When you’re the CEO of the biggest publishing company in the country, you’ve got a pretty long to-be-read list! Our fearless leader/reader, Madeline McIntosh, gives us a peek at some of her favorite books—novels, business books, memoirs, and everything in between. Find something fresh to read, recommended by someone who seriously, seriously, knows books.
This was my absolute favorite novel of 2018, and I’m still recommending it whenever I get a chance. I was slow to pick it up originally because I thought the topic sounded too sad, but, one chapter in, I found I couldn’t stop reading, and I really never wanted it to end. It’s a novel about love and loss and memory, and the genius of Makkai’s storytelling is that she’s created characters you simply can’t ever forget.
You might have heard about this author already, since she’s been described by many as one of the most exciting talents of her (millennial) generation. Those accolades might make you think that if you’re over thirty this isn’t for you, but nothing could be further from the truth. Yes, the characters are in the first phases of trying to grapple with adulthood, but the struggles they face are universal.
Onwuachi’s path from the Bronx to the elite culinary world is an extraordinary one. Along for the ride, we find ourselves witness not only to his education as a chef, but also to his journey as a black man whose odds of success seemed at times slim. He takes us from the Bronx to Nigeria; from selling candy on the subway and drugs on campus to launching a catering business; from a galley kitchen serving an oil-spill cleanup crew to the Top Chef set.
It’s not just because the jacket is so pretty that I love this book (but that doesn’t hurt). I am one of those introverts who’s regularly put in ‘social’ situations (meetings, conferences, dinners, and so on). Whether you’re like me, or a natural social butterfly, or a consummate networker, or mixed up somewhere in the middle, I promise you’ll get something from Priya’s advice. She points out that we all ‘meet’—around the dinner or conference table, in small groups or large—and that taking a more active, mindful, and intentional approach to these gatherings will make all the difference between drudgery and magic.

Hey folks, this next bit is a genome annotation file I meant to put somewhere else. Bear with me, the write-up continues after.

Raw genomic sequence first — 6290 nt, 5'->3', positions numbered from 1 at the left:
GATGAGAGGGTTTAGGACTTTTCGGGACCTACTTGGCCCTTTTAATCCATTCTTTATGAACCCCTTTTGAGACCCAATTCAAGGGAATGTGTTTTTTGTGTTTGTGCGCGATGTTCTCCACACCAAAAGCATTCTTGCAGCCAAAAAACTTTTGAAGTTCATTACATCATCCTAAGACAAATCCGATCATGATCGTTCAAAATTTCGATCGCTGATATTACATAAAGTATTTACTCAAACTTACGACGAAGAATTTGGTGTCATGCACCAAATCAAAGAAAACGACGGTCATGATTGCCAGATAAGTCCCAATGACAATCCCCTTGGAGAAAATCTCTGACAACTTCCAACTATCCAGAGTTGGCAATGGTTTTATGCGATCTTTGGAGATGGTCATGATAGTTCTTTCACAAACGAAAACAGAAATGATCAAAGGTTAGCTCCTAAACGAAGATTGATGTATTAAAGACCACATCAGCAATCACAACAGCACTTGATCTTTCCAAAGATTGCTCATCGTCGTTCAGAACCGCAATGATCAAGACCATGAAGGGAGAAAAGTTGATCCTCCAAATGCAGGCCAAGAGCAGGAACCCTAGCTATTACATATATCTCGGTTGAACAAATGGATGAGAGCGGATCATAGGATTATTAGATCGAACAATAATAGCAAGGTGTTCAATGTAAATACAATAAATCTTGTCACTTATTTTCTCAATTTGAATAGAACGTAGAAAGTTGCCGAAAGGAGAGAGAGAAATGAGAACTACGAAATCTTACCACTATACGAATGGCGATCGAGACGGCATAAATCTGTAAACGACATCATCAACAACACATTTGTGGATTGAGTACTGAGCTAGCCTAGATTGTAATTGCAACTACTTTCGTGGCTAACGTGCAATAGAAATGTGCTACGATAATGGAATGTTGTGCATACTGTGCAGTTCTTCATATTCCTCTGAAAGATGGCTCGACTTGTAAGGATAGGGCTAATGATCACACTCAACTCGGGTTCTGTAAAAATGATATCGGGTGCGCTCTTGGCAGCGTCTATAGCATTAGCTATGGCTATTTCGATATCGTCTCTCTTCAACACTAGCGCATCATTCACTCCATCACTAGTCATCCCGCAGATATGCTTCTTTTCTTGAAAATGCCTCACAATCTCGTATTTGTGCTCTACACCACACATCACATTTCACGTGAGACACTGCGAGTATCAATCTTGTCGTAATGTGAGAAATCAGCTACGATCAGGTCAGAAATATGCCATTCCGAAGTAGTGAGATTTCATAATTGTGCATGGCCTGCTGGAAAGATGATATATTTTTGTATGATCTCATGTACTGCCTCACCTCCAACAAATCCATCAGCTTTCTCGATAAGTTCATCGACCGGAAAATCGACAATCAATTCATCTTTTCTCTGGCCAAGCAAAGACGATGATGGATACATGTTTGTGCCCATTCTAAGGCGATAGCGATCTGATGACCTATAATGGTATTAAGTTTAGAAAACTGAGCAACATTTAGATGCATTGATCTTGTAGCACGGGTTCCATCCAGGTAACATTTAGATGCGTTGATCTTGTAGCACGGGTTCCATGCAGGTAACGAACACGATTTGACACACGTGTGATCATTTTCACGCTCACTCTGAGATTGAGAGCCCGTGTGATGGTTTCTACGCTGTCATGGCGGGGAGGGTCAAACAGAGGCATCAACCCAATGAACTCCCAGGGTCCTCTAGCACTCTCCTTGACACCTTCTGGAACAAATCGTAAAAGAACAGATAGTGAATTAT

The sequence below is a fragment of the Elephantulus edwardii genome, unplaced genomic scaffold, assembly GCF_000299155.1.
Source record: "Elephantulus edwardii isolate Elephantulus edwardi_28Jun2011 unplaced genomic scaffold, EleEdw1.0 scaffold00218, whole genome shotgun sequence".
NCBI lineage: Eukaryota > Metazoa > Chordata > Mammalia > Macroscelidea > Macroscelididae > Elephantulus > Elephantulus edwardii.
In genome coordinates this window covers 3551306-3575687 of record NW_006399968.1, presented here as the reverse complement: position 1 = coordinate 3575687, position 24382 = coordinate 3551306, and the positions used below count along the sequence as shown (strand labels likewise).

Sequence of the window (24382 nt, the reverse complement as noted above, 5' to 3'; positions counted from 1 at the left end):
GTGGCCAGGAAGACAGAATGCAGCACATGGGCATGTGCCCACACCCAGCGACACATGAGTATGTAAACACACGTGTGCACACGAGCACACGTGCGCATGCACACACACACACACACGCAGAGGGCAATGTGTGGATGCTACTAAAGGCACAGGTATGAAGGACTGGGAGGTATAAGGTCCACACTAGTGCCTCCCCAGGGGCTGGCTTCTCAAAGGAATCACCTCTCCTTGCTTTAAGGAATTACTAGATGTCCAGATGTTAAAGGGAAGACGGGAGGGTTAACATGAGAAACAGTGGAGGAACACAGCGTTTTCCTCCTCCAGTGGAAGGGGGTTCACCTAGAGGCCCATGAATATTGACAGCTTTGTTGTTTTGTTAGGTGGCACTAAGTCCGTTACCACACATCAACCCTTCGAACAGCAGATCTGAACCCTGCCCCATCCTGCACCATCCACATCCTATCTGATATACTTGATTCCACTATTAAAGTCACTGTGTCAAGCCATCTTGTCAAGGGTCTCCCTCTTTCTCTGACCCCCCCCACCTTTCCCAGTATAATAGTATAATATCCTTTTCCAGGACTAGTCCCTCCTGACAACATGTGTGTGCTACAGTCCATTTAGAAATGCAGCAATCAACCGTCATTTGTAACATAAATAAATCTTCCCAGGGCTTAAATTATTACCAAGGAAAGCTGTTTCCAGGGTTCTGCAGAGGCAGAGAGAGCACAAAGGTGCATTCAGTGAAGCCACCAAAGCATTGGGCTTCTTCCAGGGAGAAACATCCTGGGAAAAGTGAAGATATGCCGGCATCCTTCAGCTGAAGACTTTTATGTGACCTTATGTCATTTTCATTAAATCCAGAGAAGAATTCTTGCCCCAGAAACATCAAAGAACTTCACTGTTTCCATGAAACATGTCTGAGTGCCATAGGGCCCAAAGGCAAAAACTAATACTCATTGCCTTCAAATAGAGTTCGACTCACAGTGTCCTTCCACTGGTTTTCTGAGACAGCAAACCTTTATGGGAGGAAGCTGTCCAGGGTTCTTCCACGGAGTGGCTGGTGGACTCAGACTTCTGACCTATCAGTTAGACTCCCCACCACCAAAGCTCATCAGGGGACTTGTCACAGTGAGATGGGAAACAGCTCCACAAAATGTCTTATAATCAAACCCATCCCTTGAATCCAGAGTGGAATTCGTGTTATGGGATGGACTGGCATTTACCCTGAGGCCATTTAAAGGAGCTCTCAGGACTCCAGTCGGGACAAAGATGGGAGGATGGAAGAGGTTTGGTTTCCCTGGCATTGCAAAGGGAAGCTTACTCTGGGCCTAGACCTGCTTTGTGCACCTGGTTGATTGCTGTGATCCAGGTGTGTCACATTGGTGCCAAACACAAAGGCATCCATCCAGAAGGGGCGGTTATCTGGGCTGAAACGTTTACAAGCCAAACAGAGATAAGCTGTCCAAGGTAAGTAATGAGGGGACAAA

The genius of this book lies in its excellent curation of recipes from a diverse set of expert cooks—sort of like a ‘greatest hits’ album, but one you don’t have to be embarrassed to love. You get recipes for Marcella Hazan’s tomato sauce, Nigella Lawson’s chocolate loaf cake, Rose Levy Beranbaum’s blueberry pie, Barbara Kafka’s roast chicken, and Michael Ruhlman’s fried chicken. I brought it home and asked one of my sons to go through and mark anything he’d like me to make; he handed it back with nearly every page earmarked, and I’m happily still making my way through his wish list.
This is a bestselling book about grammar, usage, and style. Really! I love this in part because Benjamin, the author, is a longtime treasured colleague. I also love it because I wish everyone could be guided by his unfussy wit and wisdom.
While this book had been recommended to me by colleagues, it wasn’t until Olivia, the six-year-old daughter of one of those colleagues, walked into my office (which is filled with books), instantly zeroed in on this one, and clutched it to her heart that I really paid attention. This is the story of an odd and lovable monster who lives underground because he’s afraid no one will love him. But we do! And you will!
I’ve always loved this brave and spunky heroine. Seventy-five years post-publication, the illustrations of Parisian street scenes are as charming as ever, and Madeline herself holds up very well in the face of bad guys, tigers, mice, and an appendectomy.